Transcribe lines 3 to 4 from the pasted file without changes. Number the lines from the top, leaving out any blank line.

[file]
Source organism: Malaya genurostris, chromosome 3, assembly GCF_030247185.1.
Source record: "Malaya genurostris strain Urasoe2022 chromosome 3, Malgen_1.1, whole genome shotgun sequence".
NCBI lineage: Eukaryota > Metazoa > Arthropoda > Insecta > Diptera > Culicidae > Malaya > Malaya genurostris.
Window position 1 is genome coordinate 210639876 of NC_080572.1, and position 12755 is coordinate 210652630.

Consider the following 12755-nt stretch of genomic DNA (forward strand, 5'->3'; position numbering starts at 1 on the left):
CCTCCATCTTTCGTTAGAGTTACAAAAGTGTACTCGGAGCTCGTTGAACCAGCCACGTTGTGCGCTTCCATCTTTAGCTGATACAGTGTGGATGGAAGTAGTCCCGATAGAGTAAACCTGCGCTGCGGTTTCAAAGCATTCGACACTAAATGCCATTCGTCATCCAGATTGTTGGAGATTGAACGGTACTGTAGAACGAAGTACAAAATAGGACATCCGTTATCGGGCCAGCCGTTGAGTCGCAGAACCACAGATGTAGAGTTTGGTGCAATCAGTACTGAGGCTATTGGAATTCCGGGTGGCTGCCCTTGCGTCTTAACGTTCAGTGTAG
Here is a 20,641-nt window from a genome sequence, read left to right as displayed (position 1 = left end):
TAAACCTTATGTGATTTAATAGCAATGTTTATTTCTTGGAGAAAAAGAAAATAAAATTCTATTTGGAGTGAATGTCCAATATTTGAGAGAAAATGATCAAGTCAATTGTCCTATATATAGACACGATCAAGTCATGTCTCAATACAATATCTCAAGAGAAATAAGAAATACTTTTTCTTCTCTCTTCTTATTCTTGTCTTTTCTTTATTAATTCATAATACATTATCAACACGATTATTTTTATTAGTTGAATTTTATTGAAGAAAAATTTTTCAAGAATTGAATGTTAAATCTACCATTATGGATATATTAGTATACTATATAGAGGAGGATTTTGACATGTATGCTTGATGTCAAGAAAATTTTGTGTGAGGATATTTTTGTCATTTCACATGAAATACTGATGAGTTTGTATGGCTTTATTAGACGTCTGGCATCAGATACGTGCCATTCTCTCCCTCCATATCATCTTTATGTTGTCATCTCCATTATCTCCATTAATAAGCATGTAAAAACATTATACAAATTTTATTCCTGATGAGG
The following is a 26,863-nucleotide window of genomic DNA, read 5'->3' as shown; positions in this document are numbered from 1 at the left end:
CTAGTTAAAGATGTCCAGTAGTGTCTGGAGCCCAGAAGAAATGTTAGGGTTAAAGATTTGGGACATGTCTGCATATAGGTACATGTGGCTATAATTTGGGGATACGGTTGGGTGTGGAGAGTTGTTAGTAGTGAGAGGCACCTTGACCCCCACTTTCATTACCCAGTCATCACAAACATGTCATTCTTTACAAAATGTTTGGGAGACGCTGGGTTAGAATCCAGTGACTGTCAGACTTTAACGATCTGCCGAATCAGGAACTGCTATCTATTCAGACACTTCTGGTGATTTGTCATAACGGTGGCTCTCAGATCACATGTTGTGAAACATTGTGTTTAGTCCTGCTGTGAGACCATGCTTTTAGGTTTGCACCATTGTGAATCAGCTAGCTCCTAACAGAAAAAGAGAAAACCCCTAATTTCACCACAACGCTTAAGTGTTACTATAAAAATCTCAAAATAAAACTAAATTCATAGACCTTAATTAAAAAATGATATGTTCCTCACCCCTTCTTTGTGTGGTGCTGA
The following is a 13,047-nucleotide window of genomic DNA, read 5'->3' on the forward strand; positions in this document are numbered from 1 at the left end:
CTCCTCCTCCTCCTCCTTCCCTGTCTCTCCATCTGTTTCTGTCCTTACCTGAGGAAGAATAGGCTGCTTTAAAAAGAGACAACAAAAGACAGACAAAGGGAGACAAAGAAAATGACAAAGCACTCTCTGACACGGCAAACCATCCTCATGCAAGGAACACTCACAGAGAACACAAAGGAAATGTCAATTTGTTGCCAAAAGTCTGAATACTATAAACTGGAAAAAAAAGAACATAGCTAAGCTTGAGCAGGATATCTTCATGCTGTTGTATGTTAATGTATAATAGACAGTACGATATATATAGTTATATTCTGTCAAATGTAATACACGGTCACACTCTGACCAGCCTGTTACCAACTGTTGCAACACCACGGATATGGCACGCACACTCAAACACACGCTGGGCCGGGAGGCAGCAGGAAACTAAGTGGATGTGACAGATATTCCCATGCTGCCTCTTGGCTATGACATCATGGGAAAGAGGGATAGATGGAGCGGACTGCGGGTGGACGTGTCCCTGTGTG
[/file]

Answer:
NCBI lineage: Eukaryota > Metazoa > Arthropoda > Insecta > Diptera > Culicidae > Malaya > Malaya genurostris.
Window position 1 is genome coordinate 210639876 of NC_080572.1, and position 12755 is coordinate 210652630.